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How Will China and the Rest of World Address Climate Change in 2021?

By Du Caicai, Kang Jia and Han Wei / Jan 04, 2021 12:18 PM / Environment

At the start of 2021 people are already looking ahead to the U.N. Climate Conference of the Parties (COP26) in November in Glasgow. The meeting was postponed from 2020 because of the pandemic. Countries are expected to work out solutions for some of the unresolved issues left by the 2019 gathering, such as details on global carbon trade and capital commitments to support emission cuts.

2020 may have focused minds on the need to deal with climate change. The global mean temperature between January and October last year was around 1.2 degrees Celsius (2.2 degrees Fahrenheit) higher than the pre-industrial 1850-1900 baseline, according to the World Meteorological Organization, an agency of the United Nations. That made 2020 one of the three warmest years on record, and it made the decade the hottest.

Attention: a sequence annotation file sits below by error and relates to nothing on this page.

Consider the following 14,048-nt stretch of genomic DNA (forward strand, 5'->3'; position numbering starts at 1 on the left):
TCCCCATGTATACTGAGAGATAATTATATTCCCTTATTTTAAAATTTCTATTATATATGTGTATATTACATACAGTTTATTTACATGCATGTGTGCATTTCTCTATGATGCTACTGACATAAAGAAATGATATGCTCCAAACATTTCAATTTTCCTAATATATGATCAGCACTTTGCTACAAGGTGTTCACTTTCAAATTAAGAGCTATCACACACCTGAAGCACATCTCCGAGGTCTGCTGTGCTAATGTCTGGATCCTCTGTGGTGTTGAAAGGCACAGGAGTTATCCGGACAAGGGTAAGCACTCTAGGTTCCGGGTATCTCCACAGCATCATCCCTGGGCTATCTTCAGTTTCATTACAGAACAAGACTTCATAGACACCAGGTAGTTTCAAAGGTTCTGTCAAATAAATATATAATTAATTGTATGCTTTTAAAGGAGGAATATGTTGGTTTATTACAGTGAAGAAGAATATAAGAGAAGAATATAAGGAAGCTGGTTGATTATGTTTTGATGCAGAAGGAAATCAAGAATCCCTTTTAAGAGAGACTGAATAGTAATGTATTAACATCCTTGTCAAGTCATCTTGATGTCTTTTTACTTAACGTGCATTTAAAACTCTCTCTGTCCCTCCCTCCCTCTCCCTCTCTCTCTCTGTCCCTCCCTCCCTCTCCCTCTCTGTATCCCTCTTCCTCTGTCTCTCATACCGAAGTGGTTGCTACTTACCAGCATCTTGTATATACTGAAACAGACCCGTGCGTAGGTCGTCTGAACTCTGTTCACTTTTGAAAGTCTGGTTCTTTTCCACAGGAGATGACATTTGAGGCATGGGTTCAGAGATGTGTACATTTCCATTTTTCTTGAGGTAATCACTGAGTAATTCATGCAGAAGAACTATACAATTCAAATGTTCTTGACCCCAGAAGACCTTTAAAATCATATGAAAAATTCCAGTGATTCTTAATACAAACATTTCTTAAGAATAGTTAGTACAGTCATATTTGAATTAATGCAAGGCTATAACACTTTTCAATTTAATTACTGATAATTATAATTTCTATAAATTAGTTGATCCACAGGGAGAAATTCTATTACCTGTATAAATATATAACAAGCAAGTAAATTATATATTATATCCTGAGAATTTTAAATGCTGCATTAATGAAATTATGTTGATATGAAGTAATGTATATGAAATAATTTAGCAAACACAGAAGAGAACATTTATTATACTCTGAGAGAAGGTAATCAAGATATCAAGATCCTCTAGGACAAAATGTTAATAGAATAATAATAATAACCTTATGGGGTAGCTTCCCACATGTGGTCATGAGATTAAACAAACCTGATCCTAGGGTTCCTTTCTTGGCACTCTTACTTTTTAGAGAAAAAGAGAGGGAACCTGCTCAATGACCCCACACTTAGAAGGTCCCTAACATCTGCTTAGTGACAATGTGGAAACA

Chinese President Xi Jinping pledged that China will reach peak CO2 emissions before 2030 and achieve carbon neutrality before 2060. At the December Climate Ambition Summit, Xi made further commitments that the country will lower its CO2 emissions per unit of GDP by 65% from the 2005 level in 2030, increase the share of nonfossil fuels in primary energy consumption to 25%, and bring its total installed capacity of wind and solar power to more than 1.2 billion kilowatts.

China’s ambition to reduce emissions reflects the country’s own struggles with air pollution and extreme weather events like this summer’s disastrous flooding in the Yangtze River basin. China has been battling air pollution caused by excessive emissions. In 2013 as the country started to monitor air pollution caused by fine particles, 71 out of the 74 cities monitored reported high levels of pollution.

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